The Personalization of Education | February 13‑15, 2020 | San Diego Convention Center, San Diego, CA | www.aasa.org

Conference Daily Online

AASA's award-winning newsletter, providing daily coverage of key speakers, topical sessions, photos and video clips of the conference

Experts: Keep Students in Focus When Addressing Safety, Mental Health Issues

Schools are increasingly invested in not just their student’s academic scores, but their overall mental health. New resources, strategies, and organizations are emerging to assist these schools in their mission to better the lives of the community around them.

Studies by the Centers for Disease Control and Prevention put the issue in perspective. In some of the agency’s nationwide surveys, many respondents reported that they had experienced a childhood trauma — what the CDC refers to as a “Adverse Childhood Experience,” said Phyllis Holditch Niolon, director of the CDC’s Division of Violence Prevention.

On Thursday at the AASA’s National Conference on Education, Niolon was one of the national experts who advised school district superintendents on resources and considerations for improving student mental health and school safety.

Niolon explained that many people have suffered one more adverse childhood experiences, such as abuse, physical and emotional neglect, and homelessness. Other examples of trauma tracked by the CDC include childhood exposure to violence or the death of a family member.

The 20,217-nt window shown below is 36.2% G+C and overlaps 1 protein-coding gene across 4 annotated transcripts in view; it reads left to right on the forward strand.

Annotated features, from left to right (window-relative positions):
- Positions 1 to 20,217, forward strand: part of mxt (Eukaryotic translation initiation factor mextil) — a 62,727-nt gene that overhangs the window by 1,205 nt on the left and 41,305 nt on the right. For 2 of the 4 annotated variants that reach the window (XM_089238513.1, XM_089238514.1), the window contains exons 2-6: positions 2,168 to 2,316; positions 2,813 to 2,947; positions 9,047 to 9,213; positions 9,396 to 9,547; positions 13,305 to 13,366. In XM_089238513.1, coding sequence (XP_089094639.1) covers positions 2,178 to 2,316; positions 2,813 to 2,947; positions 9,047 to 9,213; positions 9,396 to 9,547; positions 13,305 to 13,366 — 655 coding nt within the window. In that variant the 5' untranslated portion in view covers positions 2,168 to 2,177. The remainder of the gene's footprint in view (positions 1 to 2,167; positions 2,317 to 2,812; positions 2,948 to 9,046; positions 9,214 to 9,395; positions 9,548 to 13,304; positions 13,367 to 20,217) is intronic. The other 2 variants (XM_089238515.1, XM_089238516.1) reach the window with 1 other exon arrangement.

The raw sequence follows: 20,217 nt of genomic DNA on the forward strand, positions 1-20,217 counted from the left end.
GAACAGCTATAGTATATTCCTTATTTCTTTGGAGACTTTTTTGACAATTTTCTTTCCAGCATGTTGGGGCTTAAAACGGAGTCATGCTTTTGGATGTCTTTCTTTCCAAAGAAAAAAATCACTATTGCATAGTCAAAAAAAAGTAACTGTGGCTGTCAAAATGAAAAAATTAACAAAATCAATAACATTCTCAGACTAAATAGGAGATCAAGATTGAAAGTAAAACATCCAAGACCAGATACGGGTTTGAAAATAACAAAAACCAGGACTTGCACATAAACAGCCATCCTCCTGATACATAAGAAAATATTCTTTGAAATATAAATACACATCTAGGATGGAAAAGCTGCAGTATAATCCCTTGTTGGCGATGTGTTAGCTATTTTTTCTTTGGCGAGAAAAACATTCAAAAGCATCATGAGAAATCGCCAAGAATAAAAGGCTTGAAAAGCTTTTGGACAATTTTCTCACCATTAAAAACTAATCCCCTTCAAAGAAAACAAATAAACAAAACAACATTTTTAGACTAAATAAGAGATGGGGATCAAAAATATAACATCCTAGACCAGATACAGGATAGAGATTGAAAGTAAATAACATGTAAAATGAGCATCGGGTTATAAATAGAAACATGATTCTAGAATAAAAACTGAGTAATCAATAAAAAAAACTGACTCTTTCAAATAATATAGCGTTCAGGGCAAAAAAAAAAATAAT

Children at a higher risk for these traumatic experiences include minorities and children living in poor and violent neighborhoods. Niolon said that the studies indicate children who have had an adverse childhood experience likely will experience others.

Niolon said these adverse experiences are preventable. Successful prevention could lower rates of depression, or health issues like heart disease and obesity. It could also help improve the health and socio-economic status of the nation, and give students a better future.

Niolon suggested strategies to help children and families cope with trauma and to prevent additional trauma. She said communities can strengthen economic support and educational opportunities for families by providing high quality child care and family friendly work policies, as well as promoting social norms that encourage acceptance, healthy relationships and healthy lifestyles.

Researchers like Thomas Reischl, a scientist at the University of Michigan School of Public Health and a representative of the National Center for School Safety, have developed other strategies to help schools and their communities address both school safety and mental health issues.

Reischl told the crowd that in addition to working with law enforcement, schools and communities should consider collaborating with an often-overlooked group−students.

“Too often, we think of students as the problem,” Reischl said. “What happens when we think of students as part of the solution?”

(Amanda Zhang is a junior at Canyon Crest Academy and an intern with the AASA’s Conference Daily Online.)